If you wish, include a link or an image of your full menu. You can then text your guests asking about their preferred meal or inquire about any allergies or dietary restrictions for an even more personalized experience.
It’s a good idea to create some unique dishes apart from your regular menu or some signature drinks to mark the special occasion. And if you are going to have a special pricing strategy or comp some of the meals for certain guests, mention that too.
It's important to give your guests an easy way to contact you with feedback after your restaurant’s soft opening, and SMS is a fantastic communication channel for this. Collect your guests’ phone numbers during the invite-only event, but make sure that they explicitly agree to receiving text communications from you. And even if you're not getting organic feedback, you'll have a user base to approach, get your questions answered, or try out SMS marketing ideas later on.
Whom to Invite to Your Restaurant’s Soft Opening
Soft openings for restaurants are usually invite-only, so it’s important to think about who you want to be there. You might be tempted to invite all your friends and family, and it’s certainly important to have a night dedicated to those closest to you sharing your big occasion.
Make sure that you also invite people from the food and dining industry who can help you with informed and professional feedback. If this is your first foray into the restaurant business, they can help you create a network and generate awareness. This entails fellow business owners, food bloggers, critics, local influencers, and others from the wider community.
1. Friends and Family
Your friends and family are the most likely to leave praise and positive reviews, and they are your strongest supporters. Give them an early first-hand experience and ask them for honest direct feedback.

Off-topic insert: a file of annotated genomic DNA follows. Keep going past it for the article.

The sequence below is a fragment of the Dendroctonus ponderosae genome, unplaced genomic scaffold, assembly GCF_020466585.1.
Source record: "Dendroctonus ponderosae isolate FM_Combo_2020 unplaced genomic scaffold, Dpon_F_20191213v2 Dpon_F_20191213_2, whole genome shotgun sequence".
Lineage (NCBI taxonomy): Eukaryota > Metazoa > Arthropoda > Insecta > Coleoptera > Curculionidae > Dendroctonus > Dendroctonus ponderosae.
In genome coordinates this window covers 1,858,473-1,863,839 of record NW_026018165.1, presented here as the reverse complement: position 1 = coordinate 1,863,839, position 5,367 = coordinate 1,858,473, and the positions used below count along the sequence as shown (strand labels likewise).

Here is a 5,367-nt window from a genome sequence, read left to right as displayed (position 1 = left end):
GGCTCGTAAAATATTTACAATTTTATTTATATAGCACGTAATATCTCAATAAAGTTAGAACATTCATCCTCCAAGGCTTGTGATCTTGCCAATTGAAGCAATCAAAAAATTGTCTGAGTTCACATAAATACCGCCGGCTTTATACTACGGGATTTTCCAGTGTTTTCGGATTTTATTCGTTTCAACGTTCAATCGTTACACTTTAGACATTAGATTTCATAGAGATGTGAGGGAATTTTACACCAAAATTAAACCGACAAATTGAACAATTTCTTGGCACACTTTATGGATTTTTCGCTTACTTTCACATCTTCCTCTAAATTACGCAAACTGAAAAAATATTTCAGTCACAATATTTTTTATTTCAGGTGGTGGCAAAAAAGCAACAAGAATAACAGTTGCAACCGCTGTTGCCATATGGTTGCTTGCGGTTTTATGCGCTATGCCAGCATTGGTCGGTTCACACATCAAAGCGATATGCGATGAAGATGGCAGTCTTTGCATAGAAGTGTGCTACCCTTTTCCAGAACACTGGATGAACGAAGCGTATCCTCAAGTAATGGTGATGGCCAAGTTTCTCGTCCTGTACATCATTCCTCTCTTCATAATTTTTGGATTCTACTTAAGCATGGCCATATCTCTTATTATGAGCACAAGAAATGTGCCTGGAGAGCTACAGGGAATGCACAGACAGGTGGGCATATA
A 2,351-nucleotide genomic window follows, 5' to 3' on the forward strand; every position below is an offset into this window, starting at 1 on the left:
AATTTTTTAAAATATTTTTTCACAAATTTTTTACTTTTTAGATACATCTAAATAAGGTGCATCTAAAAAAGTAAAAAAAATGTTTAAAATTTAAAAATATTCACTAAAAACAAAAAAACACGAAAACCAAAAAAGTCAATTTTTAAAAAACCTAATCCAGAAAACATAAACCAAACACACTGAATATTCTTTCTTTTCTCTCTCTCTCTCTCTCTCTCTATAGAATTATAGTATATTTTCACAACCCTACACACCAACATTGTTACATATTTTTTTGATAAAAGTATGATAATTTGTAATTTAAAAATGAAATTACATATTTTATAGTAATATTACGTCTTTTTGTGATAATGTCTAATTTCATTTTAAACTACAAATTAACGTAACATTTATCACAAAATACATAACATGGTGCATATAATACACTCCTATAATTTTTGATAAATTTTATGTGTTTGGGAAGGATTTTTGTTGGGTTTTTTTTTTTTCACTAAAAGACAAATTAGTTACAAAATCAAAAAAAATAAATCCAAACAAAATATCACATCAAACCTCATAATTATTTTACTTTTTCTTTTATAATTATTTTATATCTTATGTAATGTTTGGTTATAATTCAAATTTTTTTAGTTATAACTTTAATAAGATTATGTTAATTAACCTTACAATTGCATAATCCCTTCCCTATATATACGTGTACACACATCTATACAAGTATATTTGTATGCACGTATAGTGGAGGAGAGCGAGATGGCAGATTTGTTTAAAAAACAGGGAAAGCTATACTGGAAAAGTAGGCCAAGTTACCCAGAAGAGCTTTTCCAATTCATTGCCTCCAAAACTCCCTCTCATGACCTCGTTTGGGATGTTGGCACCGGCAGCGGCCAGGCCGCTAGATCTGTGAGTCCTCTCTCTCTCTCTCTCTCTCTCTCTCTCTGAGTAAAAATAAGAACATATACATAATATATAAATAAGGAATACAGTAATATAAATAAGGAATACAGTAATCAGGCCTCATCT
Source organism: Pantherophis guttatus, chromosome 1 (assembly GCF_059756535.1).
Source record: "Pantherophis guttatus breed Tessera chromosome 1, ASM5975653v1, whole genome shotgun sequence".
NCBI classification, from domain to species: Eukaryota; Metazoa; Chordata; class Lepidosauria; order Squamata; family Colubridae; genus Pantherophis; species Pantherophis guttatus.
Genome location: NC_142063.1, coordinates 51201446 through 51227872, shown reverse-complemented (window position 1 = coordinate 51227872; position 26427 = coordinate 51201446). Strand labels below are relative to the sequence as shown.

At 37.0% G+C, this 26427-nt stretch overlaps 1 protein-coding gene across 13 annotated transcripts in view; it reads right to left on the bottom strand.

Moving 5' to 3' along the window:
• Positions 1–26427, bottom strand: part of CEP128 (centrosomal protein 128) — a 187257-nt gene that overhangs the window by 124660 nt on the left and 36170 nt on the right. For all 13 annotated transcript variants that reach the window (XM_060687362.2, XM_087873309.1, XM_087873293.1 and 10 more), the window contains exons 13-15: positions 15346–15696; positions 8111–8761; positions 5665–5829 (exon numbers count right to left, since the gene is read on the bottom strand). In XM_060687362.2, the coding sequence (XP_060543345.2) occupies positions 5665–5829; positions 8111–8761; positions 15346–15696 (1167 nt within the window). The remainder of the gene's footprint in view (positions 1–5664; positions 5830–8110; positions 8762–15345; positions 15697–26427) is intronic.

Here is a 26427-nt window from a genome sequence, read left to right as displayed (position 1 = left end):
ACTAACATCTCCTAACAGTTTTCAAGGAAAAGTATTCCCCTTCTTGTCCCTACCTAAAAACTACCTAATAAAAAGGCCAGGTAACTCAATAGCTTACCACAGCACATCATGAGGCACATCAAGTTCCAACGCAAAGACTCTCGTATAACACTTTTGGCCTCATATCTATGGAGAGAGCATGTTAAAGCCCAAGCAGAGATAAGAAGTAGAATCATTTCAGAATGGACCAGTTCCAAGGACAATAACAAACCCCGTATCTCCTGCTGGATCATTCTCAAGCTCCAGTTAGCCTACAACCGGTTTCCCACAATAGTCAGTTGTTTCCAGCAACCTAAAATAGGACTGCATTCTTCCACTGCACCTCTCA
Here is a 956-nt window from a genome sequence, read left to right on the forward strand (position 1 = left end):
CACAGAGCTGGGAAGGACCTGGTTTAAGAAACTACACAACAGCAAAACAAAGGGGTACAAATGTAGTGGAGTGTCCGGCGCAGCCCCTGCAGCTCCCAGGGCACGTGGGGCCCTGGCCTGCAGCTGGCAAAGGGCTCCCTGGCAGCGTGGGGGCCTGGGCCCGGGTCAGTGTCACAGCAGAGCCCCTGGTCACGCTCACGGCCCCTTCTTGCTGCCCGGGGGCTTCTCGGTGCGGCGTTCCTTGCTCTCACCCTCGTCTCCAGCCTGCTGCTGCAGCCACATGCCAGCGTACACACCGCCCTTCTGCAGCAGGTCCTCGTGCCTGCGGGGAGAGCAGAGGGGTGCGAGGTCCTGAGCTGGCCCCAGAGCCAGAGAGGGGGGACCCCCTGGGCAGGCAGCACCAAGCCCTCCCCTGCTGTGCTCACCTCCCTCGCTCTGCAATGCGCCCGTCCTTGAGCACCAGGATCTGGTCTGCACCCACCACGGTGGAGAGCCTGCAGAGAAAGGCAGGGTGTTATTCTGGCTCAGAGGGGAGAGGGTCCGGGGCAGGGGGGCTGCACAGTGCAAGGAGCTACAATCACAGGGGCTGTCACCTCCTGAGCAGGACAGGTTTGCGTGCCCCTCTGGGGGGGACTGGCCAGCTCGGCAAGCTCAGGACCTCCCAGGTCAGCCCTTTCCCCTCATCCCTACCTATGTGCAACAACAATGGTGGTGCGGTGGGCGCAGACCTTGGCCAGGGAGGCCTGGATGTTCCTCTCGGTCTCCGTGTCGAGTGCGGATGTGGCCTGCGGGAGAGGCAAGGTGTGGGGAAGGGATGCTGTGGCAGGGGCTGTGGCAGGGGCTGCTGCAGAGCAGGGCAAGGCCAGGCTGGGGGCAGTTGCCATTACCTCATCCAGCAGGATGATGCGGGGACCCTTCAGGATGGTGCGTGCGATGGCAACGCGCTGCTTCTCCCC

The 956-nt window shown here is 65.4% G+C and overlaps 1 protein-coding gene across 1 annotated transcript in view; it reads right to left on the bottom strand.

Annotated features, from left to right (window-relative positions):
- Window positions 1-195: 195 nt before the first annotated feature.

2. Business Owners
Hotels and BnB owners who can recommend your restaurant to their guests can be great allies to have. Other businesses in your area can also be useful contacts and potential customers, especially if you offer special deals for large groups or events.
Reach out to food critics from your local newspapers, emphasizing that this is a soft opening and that you would value their constructive feedback. They may be more forgiving during this initial period than once you are fully operational.
Local influencers and bloggers can be helpful advocates for your restaurant and help spread the word. Inviting them during this initial phase rather than on a grand opening night will allow you to show them more personalized attention and build early rapport.
You may perceive other restaurant owners as your competition, but it doesn’t mean that you don’t have to be friendly with them. Restaurant associations and other industry groups often help each other out and have stronger collective power when it comes to lobbying local regulators.